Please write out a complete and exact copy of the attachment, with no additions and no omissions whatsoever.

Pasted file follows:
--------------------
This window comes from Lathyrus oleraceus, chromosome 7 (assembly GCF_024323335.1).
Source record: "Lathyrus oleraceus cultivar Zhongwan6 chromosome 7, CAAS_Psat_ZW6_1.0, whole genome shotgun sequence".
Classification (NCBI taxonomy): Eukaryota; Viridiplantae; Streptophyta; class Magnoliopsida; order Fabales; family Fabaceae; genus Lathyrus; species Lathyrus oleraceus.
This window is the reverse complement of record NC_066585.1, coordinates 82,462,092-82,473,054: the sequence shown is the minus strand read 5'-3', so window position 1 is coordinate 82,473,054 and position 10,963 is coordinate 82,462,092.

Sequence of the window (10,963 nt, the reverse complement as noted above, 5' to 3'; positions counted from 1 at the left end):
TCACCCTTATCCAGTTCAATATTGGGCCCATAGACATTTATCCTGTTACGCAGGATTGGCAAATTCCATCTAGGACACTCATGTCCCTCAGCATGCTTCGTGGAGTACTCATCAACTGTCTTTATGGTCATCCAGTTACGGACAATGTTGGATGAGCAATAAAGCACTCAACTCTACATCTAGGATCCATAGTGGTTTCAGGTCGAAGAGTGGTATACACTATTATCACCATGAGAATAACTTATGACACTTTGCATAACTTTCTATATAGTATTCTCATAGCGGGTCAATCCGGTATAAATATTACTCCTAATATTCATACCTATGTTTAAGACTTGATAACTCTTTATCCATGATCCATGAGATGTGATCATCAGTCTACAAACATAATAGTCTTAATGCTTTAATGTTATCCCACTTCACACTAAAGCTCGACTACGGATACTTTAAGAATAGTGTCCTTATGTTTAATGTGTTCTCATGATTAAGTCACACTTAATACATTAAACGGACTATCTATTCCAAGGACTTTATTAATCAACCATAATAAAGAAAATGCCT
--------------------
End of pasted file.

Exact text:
This window comes from Lathyrus oleraceus, chromosome 7 (assembly GCF_024323335.1).
Source record: "Lathyrus oleraceus cultivar Zhongwan6 chromosome 7, CAAS_Psat_ZW6_1.0, whole genome shotgun sequence".
Classification (NCBI taxonomy): Eukaryota; Viridiplantae; Streptophyta; class Magnoliopsida; order Fabales; family Fabaceae; genus Lathyrus; species Lathyrus oleraceus.
This window is the reverse complement of record NC_066585.1, coordinates 82,462,092-82,473,054: the sequence shown is the minus strand read 5'-3', so window position 1 is coordinate 82,473,054 and position 10,963 is coordinate 82,462,092.

Sequence of the window (10,963 nt, the reverse complement as noted above, 5' to 3'; positions counted from 1 at the left end):
TCACCCTTATCCAGTTCAATATTGGGCCCATAGACATTTATCCTGTTACGCAGGATTGGCAAATTCCATCTAGGACACTCATGTCCCTCAGCATGCTTCGTGGAGTACTCATCAACTGTCTTTATGGTCATCCAGTTACGGACAATGTTGGATGAGCAATAAAGCACTCAACTCTACATCTAGGATCCATAGTGGTTTCAGGTCGAAGAGTGGTATACACTATTATCACCATGAGAATAACTTATGACACTTTGCATAACTTTCTATATAGTATTCTCATAGCGGGTCAATCCGGTATAAATATTACTCCTAATATTCATACCTATGTTTAAGACTTGATAACTCTTTATCCATGATCCATGAGATGTGATCATCAGTCTACAAACATAATAGTCTTAATGCTTTAATGTTATCCCACTTCACACTAAAGCTCGACTACGGATACTTTAAGAATAGTGTCCTTATGTTTAATGTGTTCTCATGATTAAGTCACACTTAATACATTAAACGGACTATCTATTCCAAGGACTTTATTAATCAACCATAATAAAGAAAATGCCT